Applying for a mortgage is an intimidating process. But it’s a lot easier if you know how the process works.
Discovering how a mortgage works and what you need to do to get one is part of one of the most significant financial commitments a person makes in their lifetime. This happens whenever a person buys a house, condo, commercial building, or land.
No matter how experienced you are financial, the process of buying property and applying for a mortgage is one of the great challenges a person can face. This is a very adult process that involves lots of papers, requests for verification of all your income sources, as well as details about expenses, credit, personal histories, and your liabilities.
Although you will never meet or speak to all of them directly, there are people in the mortgage process who each take a role in determining whether you get a mortgage, the rate, and if any special requirements are needed. These people are the real estate agent, appraiser, title company representatives, the mortgage lender, the home insurance agent, and the mortgage servicer.
But there’s more. The mortgage lender, the mortgage loan originator, processor, underwriter, closer, and even a post-closer can all be involved in processing your loan. Each has a specific responsibility. If they see missing gaps in your work history or have any pertinent financial questions, they will ask for more information.
How Mortgages Originated
As a first-time home buyer, you may not appreciate all the details and history of this important financial transaction. Mortgages were initially only granted by a king to other nobles. That change happened around 1066 AD. But by the time of the Industrial Revolution (around the mid-1800s), local banks began making home and property loans to qualified non-royal, average citizen borrowers or others who wanted to be landlords.
Since then, the real estate purchase process has evolved dramatically. An entire set of real estate laws were developed, accompanied by changes in civic taxation, registration, land use codes, and, significantly, financing. All this has made it much easier for people to apply for a mortgage since it is a more standardized process.
As we discussed in an earlier post, all this means that buying a house requires extensive financial documentation.
Here is what to expect:
- When you start the buying process, your lender will begin to examine your financial situation in detail.
- The mortgage company will conduct its own in-house due diligence test to determine whether your current and future financial situation will allow you to buy the house you can afford.
- This process involves a financial analysis of your specific situation to determine if you can meet the needed down payment, closing, utilities, taxes, closing, and other required expenses before the mortgage closing will occur.
- Finally, if you pass this financial test, exchange checks, and pay the required fees at closing, you get the keys to your new house.
This has been an overview of the mortgage process—however, everyone buying a house should know the most essential details about how a mortgage works.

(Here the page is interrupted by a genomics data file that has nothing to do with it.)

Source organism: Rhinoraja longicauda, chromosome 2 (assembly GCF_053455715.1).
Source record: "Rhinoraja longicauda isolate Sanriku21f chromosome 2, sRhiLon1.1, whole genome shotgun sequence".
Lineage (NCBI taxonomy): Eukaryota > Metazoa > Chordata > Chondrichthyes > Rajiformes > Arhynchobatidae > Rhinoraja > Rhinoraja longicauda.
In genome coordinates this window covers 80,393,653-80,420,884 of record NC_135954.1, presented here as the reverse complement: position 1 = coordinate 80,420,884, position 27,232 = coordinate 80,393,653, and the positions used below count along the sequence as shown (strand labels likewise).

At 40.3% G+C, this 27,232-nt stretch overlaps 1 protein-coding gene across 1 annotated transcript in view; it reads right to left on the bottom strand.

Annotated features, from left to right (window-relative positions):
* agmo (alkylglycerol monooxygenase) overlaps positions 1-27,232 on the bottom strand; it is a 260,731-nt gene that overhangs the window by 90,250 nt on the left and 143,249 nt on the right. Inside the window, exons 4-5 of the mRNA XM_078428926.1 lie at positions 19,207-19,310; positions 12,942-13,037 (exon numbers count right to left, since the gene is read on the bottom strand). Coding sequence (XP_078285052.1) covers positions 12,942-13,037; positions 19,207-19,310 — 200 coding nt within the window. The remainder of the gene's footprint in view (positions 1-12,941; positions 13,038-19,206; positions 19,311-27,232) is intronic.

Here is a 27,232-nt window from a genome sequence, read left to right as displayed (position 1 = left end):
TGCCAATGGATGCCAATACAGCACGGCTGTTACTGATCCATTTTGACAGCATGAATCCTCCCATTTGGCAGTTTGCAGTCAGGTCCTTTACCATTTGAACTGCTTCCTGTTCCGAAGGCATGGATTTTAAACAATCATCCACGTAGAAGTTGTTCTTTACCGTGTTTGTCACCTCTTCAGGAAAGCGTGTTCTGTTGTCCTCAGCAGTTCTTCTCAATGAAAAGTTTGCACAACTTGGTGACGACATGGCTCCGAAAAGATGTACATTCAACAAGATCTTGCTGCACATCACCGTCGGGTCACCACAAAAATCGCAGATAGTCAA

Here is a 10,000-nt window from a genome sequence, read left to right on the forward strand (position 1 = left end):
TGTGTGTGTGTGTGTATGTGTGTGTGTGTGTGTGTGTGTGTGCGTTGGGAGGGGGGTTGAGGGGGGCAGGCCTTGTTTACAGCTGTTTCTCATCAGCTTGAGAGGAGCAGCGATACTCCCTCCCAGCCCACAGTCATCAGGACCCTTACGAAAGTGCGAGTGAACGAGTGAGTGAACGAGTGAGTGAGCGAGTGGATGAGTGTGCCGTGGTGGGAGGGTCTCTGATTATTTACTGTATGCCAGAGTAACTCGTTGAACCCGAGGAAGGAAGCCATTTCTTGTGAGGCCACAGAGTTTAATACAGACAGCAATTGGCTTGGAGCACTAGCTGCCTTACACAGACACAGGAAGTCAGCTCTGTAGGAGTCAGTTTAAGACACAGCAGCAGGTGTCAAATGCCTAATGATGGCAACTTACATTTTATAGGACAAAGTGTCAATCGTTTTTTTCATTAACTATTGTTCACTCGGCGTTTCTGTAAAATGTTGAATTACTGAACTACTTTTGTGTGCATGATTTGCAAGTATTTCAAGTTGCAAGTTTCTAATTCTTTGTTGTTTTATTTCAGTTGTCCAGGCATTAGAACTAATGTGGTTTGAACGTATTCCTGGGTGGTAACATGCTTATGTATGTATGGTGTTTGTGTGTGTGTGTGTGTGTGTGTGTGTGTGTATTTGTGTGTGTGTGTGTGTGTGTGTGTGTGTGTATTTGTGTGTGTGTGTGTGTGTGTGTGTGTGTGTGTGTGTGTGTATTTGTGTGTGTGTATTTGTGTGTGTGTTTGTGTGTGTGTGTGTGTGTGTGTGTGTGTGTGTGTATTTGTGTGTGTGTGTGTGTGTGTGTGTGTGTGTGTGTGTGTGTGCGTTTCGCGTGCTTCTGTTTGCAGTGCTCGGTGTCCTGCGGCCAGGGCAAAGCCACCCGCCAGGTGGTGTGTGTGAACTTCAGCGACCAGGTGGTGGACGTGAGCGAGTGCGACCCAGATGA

Who’s Involved in the Mortgage Application Process?
Of the people listed above, the most critical person is one who you will probably never meet. This is the underwriter.
An underwriter is a financial expert who examines your credit, income, assets, and debt to determine the all-important question: can afford the mortgage? The underwriter signs off on your mortgage application and makes the critical decision about whether you receive the loan. Their primary job is to protect the lender from default, but they also have your interests in mind since they do not want to see the property go into foreclosure.
The vast majority of applicants never speak or meet the underwriter. Any questions the underwriter has about your application are passed to your loan officer when you apply for a mortgage. The loan officer is your point of contact who will request more information or financial documentation.
In some cases, this makes the relationship between the loan officer and the underwriter resemble the “good cop, bad cop” team. The loan officer is your friendly point of contact, and the underwriter is stress testing your financial data to make sure you can pay the loan over the entire loan period and still have enough disposable income to live.
The loan officer also informs you if your loan was approved. Or if you were denied the loan. If this happens, they will suggest the following steps so you can obtain a mortgage.
Documents Needed in the Mortgage Application Process
Although we live in a society that tries to minimize paperwork, you will see a lot of paper in the mortgage application and approval process. Most lenders and title companies use electronic signatures to approve and expedite the signature process. But, since this is a complex legal document, many of the papers in the mortgage still require signatures at critical sections to show you have been presented and understand key information.
It’s also important to note that each state and county has its own legal and title recording requirements. As a result, there are no single standard mortgage applications and processes nationwide. It also means that fees and expenses differ from state to state.
The paperwork itself contains the following key documents:
The Mortgage Note